Hôtel-Dieu Grace Healthcare
Hôtel-Dieu Grace Healthcare is a 313 bed regional provider of all post-acute care services in Windsor-Essex. This includes all programs and services at the Prince Road campus such as complex care, palliative care, regional rehabilitation, cardiac wellness, bariatric services, specialized mental health and addictions, and children's mental health.
The Hôtel-Dieu Grace Hospital was created by an agreement between two hospitals to share services. In 1991, the CEOs of the hospitals began meeting to discuss the options. An agreement was signed a couple years later on December 1, 1993 and after about three years of discussions and planning, the alliance went into effect as of April 1, 1994. The Grace site was officially closed February 1, 2004, and demolition of the Grace Hospital buildings began in March 2013 following removal of asbestos. 
Hôtel-Dieu of St. Joseph Hospital
Hôtel-Dieu of St. Joseph Hospital is the oldest hospital in Windsor, Ontario. It was founded in 1888 by Dean James Theodore Wagner, pastor of St. Alphonsus Parish, and five sisters from the Religious Hospitallers of St. Joseph (RHSJ), who came from Hôtel-Dieu de Montréal on September 14, 1888.
Dean J.T. Wagner had become concerned for the black people who had migrated from the southern United States to his parish, particularly the children in the community. The families had come from the rural American South for the industrial jobs. The children were excluded from white schools and had no school of their own. In addition, many had become orphans. Dean J.T. Wagner organized a mission for black people and sent letters asking for donations.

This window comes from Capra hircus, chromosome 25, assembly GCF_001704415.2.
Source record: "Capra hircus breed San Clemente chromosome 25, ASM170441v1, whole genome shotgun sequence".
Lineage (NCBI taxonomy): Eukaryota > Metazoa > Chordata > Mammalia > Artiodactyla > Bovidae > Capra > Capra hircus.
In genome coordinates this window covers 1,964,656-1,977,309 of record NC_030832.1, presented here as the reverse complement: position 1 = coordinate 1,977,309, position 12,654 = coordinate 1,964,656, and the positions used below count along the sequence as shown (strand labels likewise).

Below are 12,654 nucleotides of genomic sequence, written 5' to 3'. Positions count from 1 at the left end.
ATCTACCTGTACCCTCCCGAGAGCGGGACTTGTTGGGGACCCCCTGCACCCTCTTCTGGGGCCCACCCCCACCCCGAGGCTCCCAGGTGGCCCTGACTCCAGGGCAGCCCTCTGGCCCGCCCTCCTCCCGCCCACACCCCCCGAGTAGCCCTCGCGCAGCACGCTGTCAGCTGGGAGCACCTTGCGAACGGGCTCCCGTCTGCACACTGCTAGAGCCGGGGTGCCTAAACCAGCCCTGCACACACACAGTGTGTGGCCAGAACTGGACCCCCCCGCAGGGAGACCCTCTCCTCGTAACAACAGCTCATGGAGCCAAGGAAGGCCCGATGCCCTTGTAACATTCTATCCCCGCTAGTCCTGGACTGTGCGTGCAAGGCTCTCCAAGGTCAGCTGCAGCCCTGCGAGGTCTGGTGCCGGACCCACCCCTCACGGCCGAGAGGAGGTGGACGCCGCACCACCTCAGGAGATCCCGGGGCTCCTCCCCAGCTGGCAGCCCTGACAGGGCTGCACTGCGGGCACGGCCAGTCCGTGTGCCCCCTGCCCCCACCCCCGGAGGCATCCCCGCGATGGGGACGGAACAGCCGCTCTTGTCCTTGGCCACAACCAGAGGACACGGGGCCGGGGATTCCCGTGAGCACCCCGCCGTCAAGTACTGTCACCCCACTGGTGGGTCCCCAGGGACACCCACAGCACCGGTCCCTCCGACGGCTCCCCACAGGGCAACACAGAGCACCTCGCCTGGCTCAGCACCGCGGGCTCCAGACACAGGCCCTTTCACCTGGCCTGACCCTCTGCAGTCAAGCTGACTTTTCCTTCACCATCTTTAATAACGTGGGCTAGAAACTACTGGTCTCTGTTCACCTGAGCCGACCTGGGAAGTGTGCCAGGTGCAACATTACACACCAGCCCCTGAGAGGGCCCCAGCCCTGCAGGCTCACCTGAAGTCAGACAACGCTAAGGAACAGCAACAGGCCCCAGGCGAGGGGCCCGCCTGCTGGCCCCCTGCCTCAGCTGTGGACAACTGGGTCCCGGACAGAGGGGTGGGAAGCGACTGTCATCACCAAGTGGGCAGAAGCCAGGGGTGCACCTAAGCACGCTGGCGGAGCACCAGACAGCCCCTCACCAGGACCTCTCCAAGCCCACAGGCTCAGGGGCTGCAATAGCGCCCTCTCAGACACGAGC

One of these letters reached Mother Bonneau, the R.H.S.J. Superior in Montréal. She was so moved that she sent Wagner $2.50 and said that if he were considering building a hospital in Windsor, her order would be happy to help.
Construction on the hospital began on October 10, 1888; it was officially blessed October 15, 1889 and was completed February 1890. The original 1888 building was a three-story brick building built in the Norman architecture style with three turrets. An orphanage and school for black children was also opened on the site in 1890 and was run by the RHSJ. After four years, the school was discontinued because of low enrollment.
Over the years Hôtel-Dieu of St. Joseph Hospital was renovated and expanded several times, adding more beds as the need arose. Additional beds were added in 1910, 1927, 1938, 1952, and 1962. In 1963 the original 1888 building was demolished.
Salvation Army Grace Hospital
Windsor's second hospital was created in 1918 when the Salvation Army converted the former Ellis home at Crawford and London Street to fill the need for more hospital beds in Windsor. The Grace Hospital was originally supposed to be a maternity hospital, like others the Salvation Army had founded in Canada. The need for a second general hospital was so great that the plans were changed.
The original building (the former Ellis home) had a capacity for only 28 beds, by 1922 the hospital added a second wing to increase the capacity to 122 beds. Over the years, other wings were built, including a South Wing (1942) and a North Wing (1945). After a fire destroyed a large portion of the hospital on June 6, 1960, approval was obtained to build a new five-story high, air-conditioned wing, which was officially opened in September 1966. After this wing was built, all that remained of the original Ellis home was its central door.
An additional expansion and renovation project was approved in February 1980. The West Wing was officially opened in March 1985.
||This article's use of external links may not follow Wikipedia's policies or guidelines. (May 2014) (Learn how and when to remove this template message)|
- Hôtel-Dieu Grace Healthcare Official website
- History of Hotel-Dieu Grace Hospital
- "History", Religious Hospitallers of St. Joseph
- "Wagner, James Theodore", Dictionary of Canadian Biography
- African-Canadian Roads to Freedom: Essex/Kent County African-Canadian Connections to the Ontario Curriculum for Grades 1 to 8 Social Studies/History and Geography, February 2010, Greater Essex County District School Board
- African-Canadian Roads to Freedom: Essex/Kent County African-Canadian Connections to the Ontario Curriculum Grades 9 and 10 Canadian and World Studies, January 2008, Greater Essex County District School Board
- Canadian Medical Hall of Fame: Laureates - Dr. Henri Breault